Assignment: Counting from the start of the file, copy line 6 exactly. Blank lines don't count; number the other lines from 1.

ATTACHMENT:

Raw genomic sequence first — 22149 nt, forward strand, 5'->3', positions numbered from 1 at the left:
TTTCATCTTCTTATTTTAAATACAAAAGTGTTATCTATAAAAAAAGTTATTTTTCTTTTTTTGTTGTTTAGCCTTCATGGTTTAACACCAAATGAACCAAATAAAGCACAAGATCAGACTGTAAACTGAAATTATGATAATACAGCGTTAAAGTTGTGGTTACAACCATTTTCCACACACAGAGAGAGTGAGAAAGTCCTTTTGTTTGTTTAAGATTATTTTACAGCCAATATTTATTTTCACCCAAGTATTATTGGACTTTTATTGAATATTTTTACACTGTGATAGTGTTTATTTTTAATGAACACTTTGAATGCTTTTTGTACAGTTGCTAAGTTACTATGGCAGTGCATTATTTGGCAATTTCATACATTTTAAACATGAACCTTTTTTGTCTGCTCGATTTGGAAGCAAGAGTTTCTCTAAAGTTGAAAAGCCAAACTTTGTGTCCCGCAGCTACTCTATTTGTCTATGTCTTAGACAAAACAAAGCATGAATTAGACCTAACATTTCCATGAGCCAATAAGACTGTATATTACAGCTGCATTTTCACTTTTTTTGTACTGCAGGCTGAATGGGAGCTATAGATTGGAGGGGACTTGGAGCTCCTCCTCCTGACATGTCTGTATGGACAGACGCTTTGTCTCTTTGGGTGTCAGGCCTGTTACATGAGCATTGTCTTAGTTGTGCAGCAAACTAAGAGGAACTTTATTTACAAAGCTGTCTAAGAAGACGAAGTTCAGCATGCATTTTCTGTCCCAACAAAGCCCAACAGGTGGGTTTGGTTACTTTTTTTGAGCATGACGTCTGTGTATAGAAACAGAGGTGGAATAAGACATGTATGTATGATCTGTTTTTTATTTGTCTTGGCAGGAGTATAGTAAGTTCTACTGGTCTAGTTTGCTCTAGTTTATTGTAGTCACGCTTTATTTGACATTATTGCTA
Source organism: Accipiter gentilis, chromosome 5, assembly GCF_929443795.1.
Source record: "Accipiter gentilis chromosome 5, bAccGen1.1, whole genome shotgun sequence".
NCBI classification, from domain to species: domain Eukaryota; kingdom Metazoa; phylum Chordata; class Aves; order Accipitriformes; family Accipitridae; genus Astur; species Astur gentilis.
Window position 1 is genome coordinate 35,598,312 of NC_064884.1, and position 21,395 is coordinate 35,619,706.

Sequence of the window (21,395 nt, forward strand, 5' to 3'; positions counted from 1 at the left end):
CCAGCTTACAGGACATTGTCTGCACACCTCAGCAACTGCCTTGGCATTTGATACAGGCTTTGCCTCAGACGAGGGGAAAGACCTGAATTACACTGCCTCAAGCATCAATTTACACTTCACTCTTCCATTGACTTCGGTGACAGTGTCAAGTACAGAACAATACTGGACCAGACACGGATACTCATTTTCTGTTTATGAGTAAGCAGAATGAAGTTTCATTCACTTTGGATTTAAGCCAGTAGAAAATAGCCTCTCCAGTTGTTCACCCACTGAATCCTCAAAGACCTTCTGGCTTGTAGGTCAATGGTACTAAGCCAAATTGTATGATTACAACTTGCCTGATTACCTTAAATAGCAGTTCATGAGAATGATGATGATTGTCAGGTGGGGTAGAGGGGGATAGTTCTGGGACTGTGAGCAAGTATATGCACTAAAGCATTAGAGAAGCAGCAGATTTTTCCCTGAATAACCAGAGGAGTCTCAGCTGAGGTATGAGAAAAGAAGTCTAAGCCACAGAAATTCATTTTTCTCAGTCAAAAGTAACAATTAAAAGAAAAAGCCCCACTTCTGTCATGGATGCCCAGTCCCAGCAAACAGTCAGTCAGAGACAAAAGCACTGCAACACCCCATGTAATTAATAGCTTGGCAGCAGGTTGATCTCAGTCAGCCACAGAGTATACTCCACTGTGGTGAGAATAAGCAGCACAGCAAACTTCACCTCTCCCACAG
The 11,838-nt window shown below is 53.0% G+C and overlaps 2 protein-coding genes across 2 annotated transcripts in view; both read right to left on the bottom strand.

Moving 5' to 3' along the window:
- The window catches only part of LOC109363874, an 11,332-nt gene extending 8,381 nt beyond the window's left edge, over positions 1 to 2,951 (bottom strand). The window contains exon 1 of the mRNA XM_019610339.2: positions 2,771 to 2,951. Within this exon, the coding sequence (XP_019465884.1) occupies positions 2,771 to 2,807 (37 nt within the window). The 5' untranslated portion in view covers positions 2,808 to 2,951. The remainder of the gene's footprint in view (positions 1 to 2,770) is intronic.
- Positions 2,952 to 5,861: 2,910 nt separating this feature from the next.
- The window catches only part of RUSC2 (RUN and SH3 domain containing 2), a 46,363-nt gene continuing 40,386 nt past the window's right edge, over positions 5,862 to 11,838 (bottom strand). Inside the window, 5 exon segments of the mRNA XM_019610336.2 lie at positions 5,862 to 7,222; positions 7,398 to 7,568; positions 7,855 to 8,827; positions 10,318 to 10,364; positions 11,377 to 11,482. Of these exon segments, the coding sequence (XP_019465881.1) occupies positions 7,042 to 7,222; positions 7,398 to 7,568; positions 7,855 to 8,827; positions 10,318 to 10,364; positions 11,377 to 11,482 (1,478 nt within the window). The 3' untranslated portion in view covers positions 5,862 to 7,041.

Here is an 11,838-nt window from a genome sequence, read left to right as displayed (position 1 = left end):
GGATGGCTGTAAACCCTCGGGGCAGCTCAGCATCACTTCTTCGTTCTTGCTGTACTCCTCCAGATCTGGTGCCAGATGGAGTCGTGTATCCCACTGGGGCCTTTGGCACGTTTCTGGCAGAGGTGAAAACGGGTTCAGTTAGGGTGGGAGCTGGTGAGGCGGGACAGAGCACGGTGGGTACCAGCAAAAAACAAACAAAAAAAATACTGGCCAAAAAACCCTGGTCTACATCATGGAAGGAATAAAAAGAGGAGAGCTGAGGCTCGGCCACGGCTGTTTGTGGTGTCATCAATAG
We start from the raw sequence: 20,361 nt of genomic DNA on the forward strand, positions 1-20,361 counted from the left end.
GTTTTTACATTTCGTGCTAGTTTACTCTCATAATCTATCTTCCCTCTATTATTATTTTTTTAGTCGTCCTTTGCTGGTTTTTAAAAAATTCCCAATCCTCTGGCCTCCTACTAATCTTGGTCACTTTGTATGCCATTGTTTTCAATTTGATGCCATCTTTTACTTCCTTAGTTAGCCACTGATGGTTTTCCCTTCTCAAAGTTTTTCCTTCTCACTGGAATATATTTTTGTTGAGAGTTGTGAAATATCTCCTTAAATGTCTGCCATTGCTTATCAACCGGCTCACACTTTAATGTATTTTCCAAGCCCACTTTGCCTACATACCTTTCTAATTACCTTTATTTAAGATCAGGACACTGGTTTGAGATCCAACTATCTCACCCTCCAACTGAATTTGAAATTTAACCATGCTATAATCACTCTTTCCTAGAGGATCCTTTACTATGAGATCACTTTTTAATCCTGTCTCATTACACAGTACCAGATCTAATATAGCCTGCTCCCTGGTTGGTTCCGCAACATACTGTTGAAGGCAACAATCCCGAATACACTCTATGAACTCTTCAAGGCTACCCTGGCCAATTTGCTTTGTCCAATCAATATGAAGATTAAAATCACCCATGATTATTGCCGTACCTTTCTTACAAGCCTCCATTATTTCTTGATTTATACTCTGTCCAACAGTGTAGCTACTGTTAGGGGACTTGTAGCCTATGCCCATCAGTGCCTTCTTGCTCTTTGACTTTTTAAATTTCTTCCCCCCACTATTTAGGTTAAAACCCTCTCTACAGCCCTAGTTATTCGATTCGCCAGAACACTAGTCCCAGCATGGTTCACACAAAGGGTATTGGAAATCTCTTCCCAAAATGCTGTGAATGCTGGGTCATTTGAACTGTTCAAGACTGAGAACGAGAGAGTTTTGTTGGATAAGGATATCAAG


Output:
Window position 1 is genome coordinate 35,598,312 of NC_064884.1, and position 21,395 is coordinate 35,619,706.